MSN Money reports, and we quote in case the the link seems dead -

Good news for landlords

This is great news for landlords and owners of a second non-residential property. Investors pay CGT on the difference between the price they paid for the asset and the price they sell it for. As it stands, the tax rate is 40% for the first three years of property ownership, falling by 2% a year to a minimum rate of 24% after 10 years of ownership. The new system means that the length of time a property has been owned will be irrelevant; someone who has owned a second home for one year will be taxed at the same rate as someone who has owned theirs for 20 years. The capital gains annual exemption will continue to apply which (in 2008/09) will mean the first £9,200 of the gain is exempt from the tax charge. As far as the buy-to-let market is concerned, landlords will certainly emerge as the winners of the situation, as they will see a significant reduction in tax should they decide to sell a property.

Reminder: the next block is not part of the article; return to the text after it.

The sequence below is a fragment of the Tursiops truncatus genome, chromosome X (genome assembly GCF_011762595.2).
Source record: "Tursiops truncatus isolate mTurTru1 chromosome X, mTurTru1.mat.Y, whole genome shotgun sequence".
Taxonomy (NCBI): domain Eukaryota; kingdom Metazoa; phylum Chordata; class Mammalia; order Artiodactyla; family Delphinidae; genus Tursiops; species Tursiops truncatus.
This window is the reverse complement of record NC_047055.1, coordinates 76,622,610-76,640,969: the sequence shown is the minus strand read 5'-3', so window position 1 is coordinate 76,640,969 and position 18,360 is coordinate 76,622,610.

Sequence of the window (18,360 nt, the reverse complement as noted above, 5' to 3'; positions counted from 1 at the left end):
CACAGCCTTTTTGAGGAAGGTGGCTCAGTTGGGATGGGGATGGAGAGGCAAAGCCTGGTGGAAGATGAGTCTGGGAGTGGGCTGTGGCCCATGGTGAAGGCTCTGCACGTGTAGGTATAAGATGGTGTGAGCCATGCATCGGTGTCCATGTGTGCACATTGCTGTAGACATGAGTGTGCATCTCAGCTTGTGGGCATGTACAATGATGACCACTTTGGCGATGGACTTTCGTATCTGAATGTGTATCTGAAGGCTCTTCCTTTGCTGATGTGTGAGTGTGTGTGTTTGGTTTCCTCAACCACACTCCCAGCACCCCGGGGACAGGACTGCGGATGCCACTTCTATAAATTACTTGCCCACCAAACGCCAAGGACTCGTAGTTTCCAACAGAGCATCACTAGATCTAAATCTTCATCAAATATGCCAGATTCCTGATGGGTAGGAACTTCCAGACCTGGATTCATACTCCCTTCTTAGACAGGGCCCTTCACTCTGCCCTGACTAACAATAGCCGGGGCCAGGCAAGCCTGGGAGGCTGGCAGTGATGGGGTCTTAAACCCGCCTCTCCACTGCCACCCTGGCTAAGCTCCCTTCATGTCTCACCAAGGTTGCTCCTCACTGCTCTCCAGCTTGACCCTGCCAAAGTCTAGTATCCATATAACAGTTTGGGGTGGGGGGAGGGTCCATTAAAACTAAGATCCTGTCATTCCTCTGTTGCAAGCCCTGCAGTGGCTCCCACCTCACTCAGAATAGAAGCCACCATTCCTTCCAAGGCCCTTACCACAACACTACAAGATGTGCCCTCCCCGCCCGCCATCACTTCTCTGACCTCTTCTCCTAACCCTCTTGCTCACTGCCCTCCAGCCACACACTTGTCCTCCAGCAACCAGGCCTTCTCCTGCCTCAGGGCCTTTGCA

In fact the selfishness which Mr Levitt deplores in one case – assuming it is selfish to care about precious green open spaces and voluntarily make unpaid efforts to protect them– is being actively encouraged by fiscal measures promoted by his government to enable people to have more homes than they actually need, either as capital investment or for personal use.
It is a somewhat weak position to adopt really, trying to expand the new build on the back of the needs of local people yet at the same time allowing, in fact encouraging, the removal of large amounts of housing stock from the same local supply.